Wallenstrom smashes meet record, field athletes excel for Duke track and field at VertKlasse Meeting

Sam Wallenstrom rounds the bend during Raleigh Relays.
Sam Wallenstrom rounds the bend during Raleigh Relays.

After three days of new program records at Raleigh Relays, the Blue Devils traveled to High Point, N.C., Friday with different intentions. 

With championship season on the horizon, this weekend was about trying new things: new, younger faces, new events and new relay lineups. Still, even with some of Duke’s top athletes training through the meet, the Blue Devils came through with several event wins and standout performances. 

“The biggest takeaway from the meet was how well our field event athletes did,” head coach Shawn Wilbourn said after the meet. 

In a masterclass of horizontal jumping, graduate students Ezra Mellinger and Tia Rozario proved consistent as ever, leading the way for their younger teammates as they produced the top marks in their respective events. In the women’s triple jump, Rozario clinched her first win of the outdoor season, landing atop the leaderboard after leaping out to a season-best 13.05m (42-9.75 feet) on her sixth and final attempt. In a field of 31 athletes, Rozario established true dominance, finishing nearly two feet ahead of the runner-up. 

In the men’s long jump, Mellinger did much the same, winning the event for the second week in a row— this time with the best performance of his entire career. After jumping farther on each of his first four attempts, Mellinger exploded out to 7.53m (24-8.50 feet) on his fifth try, effectively demolishing his 40 competitors. 

“[Mellinger] is our most versatile men’s athlete right now,” Wilbourn said. “He can sprint, he can jump and he can run relays, which we may ask him to do down the road.”

Beyond the horizontal jumps, Duke’s other field athletes got busy. After an indoor season that didn’t include javelin in its slate of events, the start of spring is when javelin throwers get to demonstrate their potential. In the men’s javelin Friday, sophomore Matthew Prebola did just that, sending his javelin sailing to a personal best of 65.81m (215-11 feet) to finish as a runner-up. Not far behind, graduate student Joseph DiDario took the bronze with a mark of 62.43m (204-10 feet). Fellow graduate student Kirsten West placed second in the women’s javelin, coming through with a season-best 42.81m (140-5 feet). 

The vertical jumpers put up strong showings too as high jumpers and pole vaulters alike came and delivered. On Saturday, senior Addie Renner got things started with a season’s best 1.72m (5-7.75 feet) clearance in the women’s high jump, good for third place. Soon after, graduate student Beau Allen took to the high jump apron for the men, clearing 2.10m to claim second place. In the women’s pole vault, junior Paige Sommers and freshman Gemma Tutton went for a 5-7 finish, respectively, both leveling out at 4.16m (13-7.75 feet), a season’s best for Sommers.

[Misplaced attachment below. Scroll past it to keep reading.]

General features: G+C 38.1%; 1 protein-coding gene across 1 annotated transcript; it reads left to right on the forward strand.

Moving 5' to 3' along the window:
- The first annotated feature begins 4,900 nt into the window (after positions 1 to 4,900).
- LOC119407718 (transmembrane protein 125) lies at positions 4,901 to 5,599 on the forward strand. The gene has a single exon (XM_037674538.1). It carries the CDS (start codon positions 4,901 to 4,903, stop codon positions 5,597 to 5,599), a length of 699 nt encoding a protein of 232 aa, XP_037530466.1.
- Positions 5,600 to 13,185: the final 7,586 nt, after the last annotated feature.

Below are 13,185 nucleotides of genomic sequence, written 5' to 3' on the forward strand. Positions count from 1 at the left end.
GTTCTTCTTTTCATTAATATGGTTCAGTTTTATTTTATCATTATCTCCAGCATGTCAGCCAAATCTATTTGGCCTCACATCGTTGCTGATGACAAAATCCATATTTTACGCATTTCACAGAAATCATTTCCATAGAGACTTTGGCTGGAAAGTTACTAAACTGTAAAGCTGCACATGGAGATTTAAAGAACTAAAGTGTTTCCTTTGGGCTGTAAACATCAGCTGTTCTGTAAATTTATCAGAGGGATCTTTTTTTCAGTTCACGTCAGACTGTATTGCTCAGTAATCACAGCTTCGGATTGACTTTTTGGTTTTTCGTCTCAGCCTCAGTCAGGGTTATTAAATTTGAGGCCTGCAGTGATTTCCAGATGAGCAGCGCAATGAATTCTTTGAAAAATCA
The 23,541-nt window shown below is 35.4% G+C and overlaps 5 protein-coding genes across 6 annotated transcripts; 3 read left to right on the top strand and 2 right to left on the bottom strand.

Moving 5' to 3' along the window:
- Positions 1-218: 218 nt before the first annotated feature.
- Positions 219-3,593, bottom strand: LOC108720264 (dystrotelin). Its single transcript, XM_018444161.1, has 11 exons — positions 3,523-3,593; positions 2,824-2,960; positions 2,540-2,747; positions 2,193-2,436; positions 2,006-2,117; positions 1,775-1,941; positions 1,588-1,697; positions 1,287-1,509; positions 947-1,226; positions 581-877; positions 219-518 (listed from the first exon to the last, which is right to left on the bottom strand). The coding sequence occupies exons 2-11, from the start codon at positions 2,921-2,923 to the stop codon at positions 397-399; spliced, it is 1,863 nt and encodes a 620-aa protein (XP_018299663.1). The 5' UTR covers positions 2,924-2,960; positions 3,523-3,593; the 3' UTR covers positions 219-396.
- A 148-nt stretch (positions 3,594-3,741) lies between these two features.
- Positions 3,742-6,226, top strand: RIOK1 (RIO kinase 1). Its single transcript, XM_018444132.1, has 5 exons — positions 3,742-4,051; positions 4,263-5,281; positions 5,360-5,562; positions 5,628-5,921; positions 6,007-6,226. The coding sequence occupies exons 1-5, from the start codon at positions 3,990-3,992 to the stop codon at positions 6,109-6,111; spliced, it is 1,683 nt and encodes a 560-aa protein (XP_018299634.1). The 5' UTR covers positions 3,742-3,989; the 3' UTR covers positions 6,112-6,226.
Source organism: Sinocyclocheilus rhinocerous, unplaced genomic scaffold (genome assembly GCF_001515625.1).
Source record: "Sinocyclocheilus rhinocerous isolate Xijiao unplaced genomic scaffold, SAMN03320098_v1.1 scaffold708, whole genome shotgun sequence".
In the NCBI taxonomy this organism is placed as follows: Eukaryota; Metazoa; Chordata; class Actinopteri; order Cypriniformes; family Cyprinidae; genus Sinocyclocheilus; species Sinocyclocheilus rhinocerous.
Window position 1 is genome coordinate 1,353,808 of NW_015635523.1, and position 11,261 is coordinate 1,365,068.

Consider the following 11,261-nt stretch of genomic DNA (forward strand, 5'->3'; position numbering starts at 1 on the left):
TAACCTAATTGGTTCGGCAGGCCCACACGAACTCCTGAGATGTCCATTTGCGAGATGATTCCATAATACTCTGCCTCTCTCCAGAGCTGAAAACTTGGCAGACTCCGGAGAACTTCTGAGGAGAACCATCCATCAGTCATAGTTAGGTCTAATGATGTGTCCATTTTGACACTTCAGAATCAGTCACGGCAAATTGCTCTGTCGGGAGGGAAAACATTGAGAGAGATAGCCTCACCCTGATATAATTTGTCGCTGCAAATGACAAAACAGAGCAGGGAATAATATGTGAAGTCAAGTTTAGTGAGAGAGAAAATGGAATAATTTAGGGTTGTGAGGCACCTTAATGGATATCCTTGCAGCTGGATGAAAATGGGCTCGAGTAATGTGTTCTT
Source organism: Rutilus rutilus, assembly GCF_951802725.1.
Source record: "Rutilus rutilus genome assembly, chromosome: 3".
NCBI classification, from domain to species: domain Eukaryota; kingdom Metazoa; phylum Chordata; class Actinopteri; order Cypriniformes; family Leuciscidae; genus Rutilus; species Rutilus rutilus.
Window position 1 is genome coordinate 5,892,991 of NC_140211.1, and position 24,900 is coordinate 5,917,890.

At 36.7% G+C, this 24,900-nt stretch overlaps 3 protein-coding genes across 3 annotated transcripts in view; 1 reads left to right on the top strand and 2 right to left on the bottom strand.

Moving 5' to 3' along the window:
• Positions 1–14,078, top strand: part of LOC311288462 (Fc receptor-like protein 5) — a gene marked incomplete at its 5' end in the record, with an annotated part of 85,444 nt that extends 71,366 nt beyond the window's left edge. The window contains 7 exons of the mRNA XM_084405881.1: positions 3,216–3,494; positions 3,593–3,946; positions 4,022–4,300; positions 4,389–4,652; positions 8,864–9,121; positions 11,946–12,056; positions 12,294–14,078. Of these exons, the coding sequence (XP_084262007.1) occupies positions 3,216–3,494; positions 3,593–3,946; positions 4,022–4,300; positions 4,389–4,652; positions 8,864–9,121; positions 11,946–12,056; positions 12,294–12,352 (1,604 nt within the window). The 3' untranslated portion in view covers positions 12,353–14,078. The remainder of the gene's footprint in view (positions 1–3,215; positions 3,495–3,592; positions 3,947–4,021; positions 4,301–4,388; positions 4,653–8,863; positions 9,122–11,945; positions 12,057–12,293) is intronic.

Undoubtedly, one of the mightiest performances of the weekend came from junior Sam Wallenstrom. After a year sidelined with injury, Wallenstrom only ran a handful of meets last indoor season. This weekend, however, Wallenstrom showcased her true potential, winning the women’s 800m and shattering the meet record with 2:08.68 on the clock — one week after running a personal best of 2:07.60 at Raleigh Relays. 

“This is her first solid stretch of training healthy,” Wilbourn said. “We’re excited for her because we do think she's going to continue to get better.”

The short sprints brought more fresh faces to the table, starting with freshman Mia Edim. After securing her first collegiate win with an 11.83-second sprint in the women’s 100m participate division, Edim followed up with a runner-up finish and personal best of 24.08 in the participate 200m. Right ahead of Edim, graduate student Skyla Wilson brought the heat to outrun the 108-person field in 23.93 seconds. Without skipping a beat, WIlson came back to blitz her way to second place in the 100m hurdles, tying her personal record and No. 5 all-time mark of 13.35 seconds.

In a surprise twist, the women’s 100m and 200m open races saw 400m regulars like junior Megan McGinnis compete — the coaching staff used the meet as an opportunity to develop their long sprinters’ base speed. In the 100m, graduate student Maddy Doane, junior Abby Geiser and senior Hailey WIlliams all ran 11.84 seconds, each separated by less than a hundredth of a second. As it played out, Doane came out on top in sixth place, followed closely behind by Geiser and then Williams. A couple hours later, Doane and Geiser returned to the oval for the 4x100m relay, joining McGinnis and Edim to dash their way to 45.86 seconds and victory.

Still, even though the recently 19th-ranked Blue Devils women’s team in the NCAA shows a lot of promise, Wilbourn’s mindset hasn’t changed. 

“Our sprinters are running well, [but] we’ve got to get better,” he said. 

This coming Thursday through Saturday at the Duke Invitational, the Blue Devils will continue to chase personal records and all-time marks, this time with a home-field advantage.


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